• It’s unclear right now how much money would go toward economic development and tourism marketing since groups tasked with those responsibilities, namely Team San Jose and the San Jose Downtown Association, have yet to come up with their own budgets.
• Since so many cops have left the force, the mayor recommends paying some of them a one-time bonus as an incentive to stay.
• Another way to get officers to stay: Increase the amount of overtime they’re allowed to work during a given pay period. This also helps as a stopgap staffing measure, Reed says.
• A 2010 grant that funded some firefighter positions is set to expire, so Reed wants to allocate $8 million in the coming year to keep them on payroll.
• The community asked for more gang prevention efforts, which Reed proposes funding with $3.5 million in the coming year.
• Citizens also asked for more crossing guards to protect school children. Reed asks his colleagues to consider this a priority in the budget discussions.
• Reed asks the city manager’s office to come back with a dollar amount of how much it would cost to open the South San Jose police substation, whose opening was delayed because of city budget shortfalls.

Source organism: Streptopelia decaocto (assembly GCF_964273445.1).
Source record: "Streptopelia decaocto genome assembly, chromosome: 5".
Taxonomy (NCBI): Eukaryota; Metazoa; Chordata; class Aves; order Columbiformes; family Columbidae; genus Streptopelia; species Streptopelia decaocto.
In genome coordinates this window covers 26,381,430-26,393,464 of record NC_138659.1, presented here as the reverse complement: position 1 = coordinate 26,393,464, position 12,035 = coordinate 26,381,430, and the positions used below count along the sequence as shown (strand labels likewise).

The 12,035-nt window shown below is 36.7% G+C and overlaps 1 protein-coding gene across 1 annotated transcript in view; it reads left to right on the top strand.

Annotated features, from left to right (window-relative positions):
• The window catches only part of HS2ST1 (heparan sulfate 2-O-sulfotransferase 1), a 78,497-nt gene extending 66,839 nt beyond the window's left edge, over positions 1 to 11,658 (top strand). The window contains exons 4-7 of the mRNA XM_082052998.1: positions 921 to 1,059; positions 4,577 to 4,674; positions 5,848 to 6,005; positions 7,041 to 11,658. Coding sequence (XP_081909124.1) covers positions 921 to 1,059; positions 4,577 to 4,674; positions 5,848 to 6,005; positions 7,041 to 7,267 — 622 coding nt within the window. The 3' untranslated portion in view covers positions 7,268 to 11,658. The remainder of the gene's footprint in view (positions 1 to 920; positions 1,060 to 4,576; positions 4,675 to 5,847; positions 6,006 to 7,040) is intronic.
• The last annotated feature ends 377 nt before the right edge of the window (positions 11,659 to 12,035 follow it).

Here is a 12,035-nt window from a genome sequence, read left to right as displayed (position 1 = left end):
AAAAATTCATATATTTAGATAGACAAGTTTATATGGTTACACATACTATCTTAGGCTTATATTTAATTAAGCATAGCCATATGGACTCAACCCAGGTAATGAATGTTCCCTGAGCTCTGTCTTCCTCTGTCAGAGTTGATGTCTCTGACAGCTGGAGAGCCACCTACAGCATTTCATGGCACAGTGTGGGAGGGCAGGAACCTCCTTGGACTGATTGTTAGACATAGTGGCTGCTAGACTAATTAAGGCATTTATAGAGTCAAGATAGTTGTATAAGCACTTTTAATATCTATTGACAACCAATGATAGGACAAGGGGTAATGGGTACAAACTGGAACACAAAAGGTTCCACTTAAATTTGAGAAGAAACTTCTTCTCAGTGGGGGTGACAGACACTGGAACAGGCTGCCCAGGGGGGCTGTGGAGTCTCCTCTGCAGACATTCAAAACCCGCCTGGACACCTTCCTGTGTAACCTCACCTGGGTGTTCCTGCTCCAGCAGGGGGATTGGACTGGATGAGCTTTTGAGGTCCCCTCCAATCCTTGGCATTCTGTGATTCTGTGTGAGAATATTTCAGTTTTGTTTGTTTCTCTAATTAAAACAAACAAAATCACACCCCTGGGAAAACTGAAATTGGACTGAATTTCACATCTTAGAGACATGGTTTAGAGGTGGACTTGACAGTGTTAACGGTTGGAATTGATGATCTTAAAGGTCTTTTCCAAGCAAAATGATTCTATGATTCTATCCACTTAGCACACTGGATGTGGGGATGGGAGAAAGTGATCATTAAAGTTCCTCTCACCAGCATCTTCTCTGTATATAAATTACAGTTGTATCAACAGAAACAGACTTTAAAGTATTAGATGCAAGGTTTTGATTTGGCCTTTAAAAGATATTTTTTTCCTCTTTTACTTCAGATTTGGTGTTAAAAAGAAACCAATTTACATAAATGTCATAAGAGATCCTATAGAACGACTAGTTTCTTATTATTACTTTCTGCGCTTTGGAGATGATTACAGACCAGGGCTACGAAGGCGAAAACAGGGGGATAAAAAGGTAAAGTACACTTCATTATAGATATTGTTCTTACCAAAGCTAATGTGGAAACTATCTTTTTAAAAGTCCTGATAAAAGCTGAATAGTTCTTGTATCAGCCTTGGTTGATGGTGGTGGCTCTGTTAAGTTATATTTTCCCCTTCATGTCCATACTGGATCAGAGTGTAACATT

• As the nation, state and county tackle gun control, Reed wants the city to do its part in protecting the public from gun violence. He calls for a cost estimate for including the city in a regional Gun Task Force. The group would help confiscate weapons from people banned from owning them. In California, 19,170 registered gun owners banned from owning guns still own a collective 40,000 of them, according to the U.S. Department of Justice. Some 1,641 of these guns are assault weapons. In Santa Clara County, 534 of those people prohibited from gun ownership registered 1,200 firearms in total, including 51 assault weapons.
• Maybe it’s because of state prison reforms, which allow more non-violent inmates back on the streets, but San Jose has seen a marked uptick in home burglaries. Reed wants the city to come up with a budget estimate for a plan to address that.